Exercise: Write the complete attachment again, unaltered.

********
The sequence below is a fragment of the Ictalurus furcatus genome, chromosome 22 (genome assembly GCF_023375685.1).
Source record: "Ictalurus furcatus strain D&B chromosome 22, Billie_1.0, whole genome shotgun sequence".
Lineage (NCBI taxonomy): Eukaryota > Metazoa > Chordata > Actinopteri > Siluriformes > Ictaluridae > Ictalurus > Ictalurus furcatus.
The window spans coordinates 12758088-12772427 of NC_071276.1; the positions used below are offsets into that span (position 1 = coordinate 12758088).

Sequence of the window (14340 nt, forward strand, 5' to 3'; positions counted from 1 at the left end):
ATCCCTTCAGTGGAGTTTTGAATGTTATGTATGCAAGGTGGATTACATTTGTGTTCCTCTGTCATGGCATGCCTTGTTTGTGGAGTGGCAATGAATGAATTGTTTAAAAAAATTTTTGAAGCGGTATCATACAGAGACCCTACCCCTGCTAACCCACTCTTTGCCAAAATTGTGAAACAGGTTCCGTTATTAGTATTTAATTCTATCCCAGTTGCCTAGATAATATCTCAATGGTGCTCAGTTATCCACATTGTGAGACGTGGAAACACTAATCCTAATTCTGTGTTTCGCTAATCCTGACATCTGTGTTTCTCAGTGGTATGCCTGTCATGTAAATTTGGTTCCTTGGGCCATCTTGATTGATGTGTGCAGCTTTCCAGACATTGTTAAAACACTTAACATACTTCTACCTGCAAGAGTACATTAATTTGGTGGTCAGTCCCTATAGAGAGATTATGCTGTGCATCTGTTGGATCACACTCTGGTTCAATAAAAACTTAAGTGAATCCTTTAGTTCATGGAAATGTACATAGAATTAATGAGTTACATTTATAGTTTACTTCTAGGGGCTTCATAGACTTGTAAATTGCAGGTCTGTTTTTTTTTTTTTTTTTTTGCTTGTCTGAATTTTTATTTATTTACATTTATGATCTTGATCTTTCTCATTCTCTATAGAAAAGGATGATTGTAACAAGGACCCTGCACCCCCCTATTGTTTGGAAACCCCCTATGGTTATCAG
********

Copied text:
The sequence below is a fragment of the Ictalurus furcatus genome, chromosome 22 (genome assembly GCF_023375685.1).
Source record: "Ictalurus furcatus strain D&B chromosome 22, Billie_1.0, whole genome shotgun sequence".
Lineage (NCBI taxonomy): Eukaryota > Metazoa > Chordata > Actinopteri > Siluriformes > Ictaluridae > Ictalurus > Ictalurus furcatus.
The window spans coordinates 12758088-12772427 of NC_071276.1; the positions used below are offsets into that span (position 1 = coordinate 12758088).

Sequence of the window (14340 nt, forward strand, 5' to 3'; positions counted from 1 at the left end):
ATCCCTTCAGTGGAGTTTTGAATGTTATGTATGCAAGGTGGATTACATTTGTGTTCCTCTGTCATGGCATGCCTTGTTTGTGGAGTGGCAATGAATGAATTGTTTAAAAAAATTTTTGAAGCGGTATCATACAGAGACCCTACCCCTGCTAACCCACTCTTTGCCAAAATTGTGAAACAGGTTCCGTTATTAGTATTTAATTCTATCCCAGTTGCCTAGATAATATCTCAATGGTGCTCAGTTATCCACATTGTGAGACGTGGAAACACTAATCCTAATTCTGTGTTTCGCTAATCCTGACATCTGTGTTTCTCAGTGGTATGCCTGTCATGTAAATTTGGTTCCTTGGGCCATCTTGATTGATGTGTGCAGCTTTCCAGACATTGTTAAAACACTTAACATACTTCTACCTGCAAGAGTACATTAATTTGGTGGTCAGTCCCTATAGAGAGATTATGCTGTGCATCTGTTGGATCACACTCTGGTTCAATAAAAACTTAAGTGAATCCTTTAGTTCATGGAAATGTACATAGAATTAATGAGTTACATTTATAGTTTACTTCTAGGGGCTTCATAGACTTGTAAATTGCAGGTCTGTTTTTTTTTTTTTTTTTTTGCTTGTCTGAATTTTTATTTATTTACATTTATGATCTTGATCTTTCTCATTCTCTATAGAAAAGGATGATTGTAACAAGGACCCTGCACCCCCCTATTGTTTGGAAACCCCCTATGGTTATCAG